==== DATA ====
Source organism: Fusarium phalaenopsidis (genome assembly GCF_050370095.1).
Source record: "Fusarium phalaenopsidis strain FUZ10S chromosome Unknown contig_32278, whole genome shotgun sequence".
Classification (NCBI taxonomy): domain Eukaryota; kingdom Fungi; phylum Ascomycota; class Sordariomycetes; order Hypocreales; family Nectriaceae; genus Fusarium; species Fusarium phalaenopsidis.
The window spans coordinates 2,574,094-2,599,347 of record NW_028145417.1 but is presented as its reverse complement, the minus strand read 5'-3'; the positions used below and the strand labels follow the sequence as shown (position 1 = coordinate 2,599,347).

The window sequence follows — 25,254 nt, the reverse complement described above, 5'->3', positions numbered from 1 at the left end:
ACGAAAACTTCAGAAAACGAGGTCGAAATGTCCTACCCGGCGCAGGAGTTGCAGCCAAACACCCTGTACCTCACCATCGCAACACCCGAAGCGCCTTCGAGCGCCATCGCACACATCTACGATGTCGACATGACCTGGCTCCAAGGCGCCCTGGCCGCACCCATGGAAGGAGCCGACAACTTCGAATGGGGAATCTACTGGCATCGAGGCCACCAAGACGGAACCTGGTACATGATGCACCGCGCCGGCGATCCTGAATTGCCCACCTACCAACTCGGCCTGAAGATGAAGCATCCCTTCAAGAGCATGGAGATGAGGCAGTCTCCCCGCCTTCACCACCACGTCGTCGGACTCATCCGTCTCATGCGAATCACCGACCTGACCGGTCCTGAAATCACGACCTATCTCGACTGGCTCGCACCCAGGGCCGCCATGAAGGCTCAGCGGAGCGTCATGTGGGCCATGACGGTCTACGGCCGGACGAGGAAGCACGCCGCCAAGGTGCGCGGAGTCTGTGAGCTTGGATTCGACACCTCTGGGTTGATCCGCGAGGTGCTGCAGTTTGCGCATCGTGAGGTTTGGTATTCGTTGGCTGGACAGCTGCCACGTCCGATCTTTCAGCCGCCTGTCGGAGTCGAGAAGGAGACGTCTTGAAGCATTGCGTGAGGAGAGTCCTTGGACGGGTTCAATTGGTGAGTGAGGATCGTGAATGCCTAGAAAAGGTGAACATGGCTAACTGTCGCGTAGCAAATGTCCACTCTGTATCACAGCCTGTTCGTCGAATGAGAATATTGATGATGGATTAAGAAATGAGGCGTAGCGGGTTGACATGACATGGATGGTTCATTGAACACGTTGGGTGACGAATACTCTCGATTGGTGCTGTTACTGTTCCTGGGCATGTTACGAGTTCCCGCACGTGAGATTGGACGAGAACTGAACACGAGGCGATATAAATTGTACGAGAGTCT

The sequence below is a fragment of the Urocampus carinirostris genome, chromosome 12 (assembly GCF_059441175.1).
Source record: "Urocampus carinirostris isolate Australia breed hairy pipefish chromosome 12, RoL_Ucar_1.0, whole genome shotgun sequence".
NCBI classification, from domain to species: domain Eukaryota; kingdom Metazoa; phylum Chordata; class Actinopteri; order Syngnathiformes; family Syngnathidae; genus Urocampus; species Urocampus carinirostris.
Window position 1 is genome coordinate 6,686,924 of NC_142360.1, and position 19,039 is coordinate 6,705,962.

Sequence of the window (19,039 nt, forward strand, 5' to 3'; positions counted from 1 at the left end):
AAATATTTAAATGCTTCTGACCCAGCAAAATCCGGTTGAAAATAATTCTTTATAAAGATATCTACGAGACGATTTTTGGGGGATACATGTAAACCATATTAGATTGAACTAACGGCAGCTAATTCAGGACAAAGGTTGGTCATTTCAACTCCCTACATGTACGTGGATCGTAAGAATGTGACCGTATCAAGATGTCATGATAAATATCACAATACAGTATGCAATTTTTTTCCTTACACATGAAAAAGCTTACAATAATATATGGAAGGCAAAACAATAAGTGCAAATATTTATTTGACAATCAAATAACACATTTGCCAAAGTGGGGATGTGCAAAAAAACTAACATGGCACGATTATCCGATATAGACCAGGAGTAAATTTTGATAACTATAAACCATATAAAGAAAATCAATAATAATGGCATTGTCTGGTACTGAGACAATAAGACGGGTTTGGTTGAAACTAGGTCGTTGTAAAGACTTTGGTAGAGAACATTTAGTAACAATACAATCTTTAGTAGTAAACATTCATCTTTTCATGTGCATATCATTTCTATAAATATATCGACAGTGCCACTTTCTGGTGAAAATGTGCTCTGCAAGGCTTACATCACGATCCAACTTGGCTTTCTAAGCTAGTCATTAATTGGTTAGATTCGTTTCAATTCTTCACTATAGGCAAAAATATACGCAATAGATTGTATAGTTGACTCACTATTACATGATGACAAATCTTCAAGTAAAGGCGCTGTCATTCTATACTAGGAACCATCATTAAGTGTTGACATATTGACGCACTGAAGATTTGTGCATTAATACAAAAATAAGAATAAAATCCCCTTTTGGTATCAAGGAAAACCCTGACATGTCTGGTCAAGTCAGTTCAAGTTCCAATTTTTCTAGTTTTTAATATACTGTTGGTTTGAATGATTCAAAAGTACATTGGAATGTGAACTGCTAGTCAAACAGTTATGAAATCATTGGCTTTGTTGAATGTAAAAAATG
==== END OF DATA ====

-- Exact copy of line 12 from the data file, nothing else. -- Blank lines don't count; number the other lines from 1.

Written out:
AAATATTTAAATGCTTCTGACCCAGCAAAATCCGGTTGAAAATAATTCTTTATAAAGATATCTACGAGACGATTTTTGGGGGATACATGTAAACCATATTAGATTGAACTAACGGCAGCTAATTCAGGACAAAGGTTGGTCATTTCAACTCCCTACATGTACGTGGATCGTAAGAATGTGACCGTATCAAGATGTCATGATAAATATCACAATACAGTATGCAATTTTTTTCCTTACACATGAAAAAGCTTACAATAATATATGGAAGGCAAAACAATAAGTGCAAATATTTATTTGACAATCAAATAACACATTTGCCAAAGTGGGGATGTGCAAAAAAACTAACATGGCACGATTATCCGATATAGACCAGGAGTAAATTTTGATAACTATAAACCATATAAAGAAAATCAATAATAATGGCATTGTCTGGTACTGAGACAATAAGACGGGTTTGGTTGAAACTAGGTCGTTGTAAAGACTTTGGTAGAGAACATTTAGTAACAATACAATCTTTAGTAGTAAACATTCATCTTTTCATGTGCATATCATTTCTATAAATATATCGACAGTGCCACTTTCTGGTGAAAATGTGCTCTGCAAGGCTTACATCACGATCCAACTTGGCTTTCTAAGCTAGTCATTAATTGGTTAGATTCGTTTCAATTCTTCACTATAGGCAAAAATATACGCAATAGATTGTATAGTTGACTCACTATTACATGATGACAAATCTTCAAGTAAAGGCGCTGTCATTCTATACTAGGAACCATCATTAAGTGTTGACATATTGACGCACTGAAGATTTGTGCATTAATACAAAAATAAGAATAAAATCCCCTTTTGGTATCAAGGAAAACCCTGACATGTCTGGTCAAGTCAGTTCAAGTTCCAATTTTTCTAGTTTTTAATATACTGTTGGTTTGAATGATTCAAAAGTACATTGGAATGTGAACTGCTAGTCAAACAGTTATGAAATCATTGGCTTTGTTGAATGTAAAAAATG